Brussels, 8 June 2009
Telecoms: Commission clears Slovenian regulator's decision to maintain regulation on the mobile market
The European Commission has endorsed Slovenia's telecoms regulator's (APEK) plan to require Slovenia's largest mobile operator, Mobitel, to continue to give competitors access to its network at regulated prices. Unlike most other EU countries, Slovenia's market for wholesale access and call origination services on mobile networks is still not effectively competitive. Competitors, for the time being, still rely on Mobitel's network to provide full national coverage and competitive services to their subscribers. Once they have rolled out their own networks, regulation should be withdrawn.
"Alternative operators must be given sufficient time to climb the investment ladder and roll out their own networks. In Slovenia, competition is still fragile and market entrants are still heavily dependent on Mobitel's nation-wide network. Regulation is needed to speed up competition and give consumers more choice and cheaper prices," said Viviane Reding, the EU Telecoms Commissioner.
Competition Commissioner Neelie Kroes said: " Ensuring competition and consumer choice in Slovenia is at the heart of this regulatory intervention. If only two mobile operators can offer national coverage, then this is not enough to ensure that consumers are well served. I welcome the APEK's plan to continue allowing Slovenia's two smaller mobile phone companies to use the dominant operators network until they have been able to fully roll out their own networks."
In its letter sent on 5 June, the Commission welcomes an updated regulatory measure from Slovenia's telecoms watchdog, APEK, but asks it to further review and back up its claim that the country's leading mobile operator has a dominant market position before implementing the final measure. On 5 May 2009, APEK had notified the Commission of access and price controls it has imposed on Slovenia's leading mobile operator because it found this operator had significant market power in the wholesale mobile access and call origination markets. These obligations allow smaller mobile operators with limited network coverage to provide nationwide mobile services through a national roaming agreement with the leading mobile operator. This would also allow mobile virtual network operators and service providers/resellers to offer mobile communication services to consumers.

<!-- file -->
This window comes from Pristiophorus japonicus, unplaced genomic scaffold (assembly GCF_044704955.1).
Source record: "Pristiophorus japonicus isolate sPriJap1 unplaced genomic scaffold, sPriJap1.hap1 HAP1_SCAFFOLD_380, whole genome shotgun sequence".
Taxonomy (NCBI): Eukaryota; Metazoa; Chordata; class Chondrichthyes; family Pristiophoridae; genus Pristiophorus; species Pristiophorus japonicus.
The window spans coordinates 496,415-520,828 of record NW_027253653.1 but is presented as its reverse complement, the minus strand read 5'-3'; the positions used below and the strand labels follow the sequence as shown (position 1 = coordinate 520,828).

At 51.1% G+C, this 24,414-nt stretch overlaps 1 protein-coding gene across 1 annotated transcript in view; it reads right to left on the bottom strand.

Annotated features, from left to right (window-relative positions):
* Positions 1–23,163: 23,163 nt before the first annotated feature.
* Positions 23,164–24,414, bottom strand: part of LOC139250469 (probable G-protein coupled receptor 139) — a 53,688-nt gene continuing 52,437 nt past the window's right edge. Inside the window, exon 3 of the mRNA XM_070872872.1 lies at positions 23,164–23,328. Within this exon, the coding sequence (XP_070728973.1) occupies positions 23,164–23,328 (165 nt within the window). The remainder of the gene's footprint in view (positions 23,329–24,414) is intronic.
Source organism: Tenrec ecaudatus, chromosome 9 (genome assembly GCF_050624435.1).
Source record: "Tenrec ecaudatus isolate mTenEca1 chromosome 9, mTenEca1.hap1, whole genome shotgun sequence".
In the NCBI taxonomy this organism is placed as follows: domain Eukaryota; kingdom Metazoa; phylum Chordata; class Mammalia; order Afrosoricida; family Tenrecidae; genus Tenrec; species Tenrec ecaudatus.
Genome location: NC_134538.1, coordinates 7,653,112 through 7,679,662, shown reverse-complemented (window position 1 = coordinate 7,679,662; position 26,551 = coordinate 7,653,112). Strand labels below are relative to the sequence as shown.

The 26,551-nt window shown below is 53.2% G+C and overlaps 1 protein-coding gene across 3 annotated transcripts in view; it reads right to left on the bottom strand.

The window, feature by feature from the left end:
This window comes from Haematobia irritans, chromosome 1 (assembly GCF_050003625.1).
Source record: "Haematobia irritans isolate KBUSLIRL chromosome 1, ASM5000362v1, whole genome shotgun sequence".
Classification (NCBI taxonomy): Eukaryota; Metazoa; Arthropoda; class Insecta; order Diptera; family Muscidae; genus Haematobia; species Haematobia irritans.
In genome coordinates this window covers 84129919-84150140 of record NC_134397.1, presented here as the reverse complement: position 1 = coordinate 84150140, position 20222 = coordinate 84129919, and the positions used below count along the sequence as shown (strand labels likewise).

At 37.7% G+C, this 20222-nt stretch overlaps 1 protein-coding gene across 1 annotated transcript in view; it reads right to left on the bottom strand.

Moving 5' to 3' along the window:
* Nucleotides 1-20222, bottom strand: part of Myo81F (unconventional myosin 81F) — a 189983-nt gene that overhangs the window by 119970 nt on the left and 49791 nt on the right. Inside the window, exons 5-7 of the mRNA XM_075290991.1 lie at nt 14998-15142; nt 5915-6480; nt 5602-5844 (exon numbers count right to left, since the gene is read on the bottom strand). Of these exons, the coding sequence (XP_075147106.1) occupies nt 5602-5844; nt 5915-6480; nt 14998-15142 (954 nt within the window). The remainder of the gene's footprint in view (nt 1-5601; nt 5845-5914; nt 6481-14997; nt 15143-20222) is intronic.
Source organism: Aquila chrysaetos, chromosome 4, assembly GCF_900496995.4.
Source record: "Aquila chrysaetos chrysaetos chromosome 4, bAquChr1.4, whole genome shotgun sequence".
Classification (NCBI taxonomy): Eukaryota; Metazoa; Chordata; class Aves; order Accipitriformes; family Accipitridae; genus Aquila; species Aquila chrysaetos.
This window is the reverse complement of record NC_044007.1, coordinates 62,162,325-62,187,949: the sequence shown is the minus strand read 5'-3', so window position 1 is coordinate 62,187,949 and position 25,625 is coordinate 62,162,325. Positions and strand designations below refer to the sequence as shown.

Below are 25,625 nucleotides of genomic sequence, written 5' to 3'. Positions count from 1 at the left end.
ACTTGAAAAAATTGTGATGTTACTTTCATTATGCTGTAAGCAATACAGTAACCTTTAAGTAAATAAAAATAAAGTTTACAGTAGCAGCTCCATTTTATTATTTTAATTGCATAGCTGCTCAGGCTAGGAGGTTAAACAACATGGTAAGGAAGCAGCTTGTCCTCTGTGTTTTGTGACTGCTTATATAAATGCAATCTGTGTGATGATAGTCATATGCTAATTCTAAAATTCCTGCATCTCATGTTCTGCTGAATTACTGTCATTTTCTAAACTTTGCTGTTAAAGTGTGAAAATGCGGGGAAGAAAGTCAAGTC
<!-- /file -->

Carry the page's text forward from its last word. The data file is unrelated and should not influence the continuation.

In most EU Member States, mobile markets are among the most competitive telecoms markets and access to mobile networks is usually left to commercial agreements between operators. However, in Slovenia, Mobitel the leading mobile operator has around 60% market share, whereas the next operator in size has less than 30%. Two new market entrants are starting to roll out their own mobile networks but still rely on their largest competitor's network to compete effectively for mobile customers.
In its letter the Commission reminds the Slovenian telecoms regulator that wholesale access prices must be at a level that allows new entrants to compete with the more established operators and to invest in network roll-out. They should also encourage other mobile operators to enter the wholesale market for mobile access and call origination. The Commission invites APEK to carry out a new review of this Slovenian market as soon as alternative operators offer wholesale mobile access and call origination services or the smaller new entrants no longer rely on national roaming.
The Slovenian regulator's draft decision follows a revision of an earlier analysis, after the Commission said it had serious doubts about APEK's finding of December 2008 that the two larger mobile operators jointly held a dominant position on the Slovenian market ( ). The measure notified by the Slovenian regulator concerns the second round market review of wholesale mobile access and call origination services in Slovenia. Although this market is no longer included in the list of markets where the Commission recommends regulation ( ), a national telecoms regulator may nevertheless decide to regulate if it makes a justified case.
The Commission's letter to APEK, was sent under the " ", of the EU telecoms rules' Framework Directive ( MEMO/08/620 ). This leaves considerable scope to national telecoms regulators on how to achieve effective competition, but requires them to notify draft regulatory measures to the Commission. For measures concerning market definitions and analyses of whether operators have significant market power, the Commission can require the regulator to withdraw the measure. For measures concerning regulatory remedies, the Commission may make comments which the national telecoms regulator should take into utmost account. A proposal to enhance the Commission's oversight over remedies is still being discussed with the European Parliament and the Council ( IP/07/1677 ).
The Commission's letter will be made available at: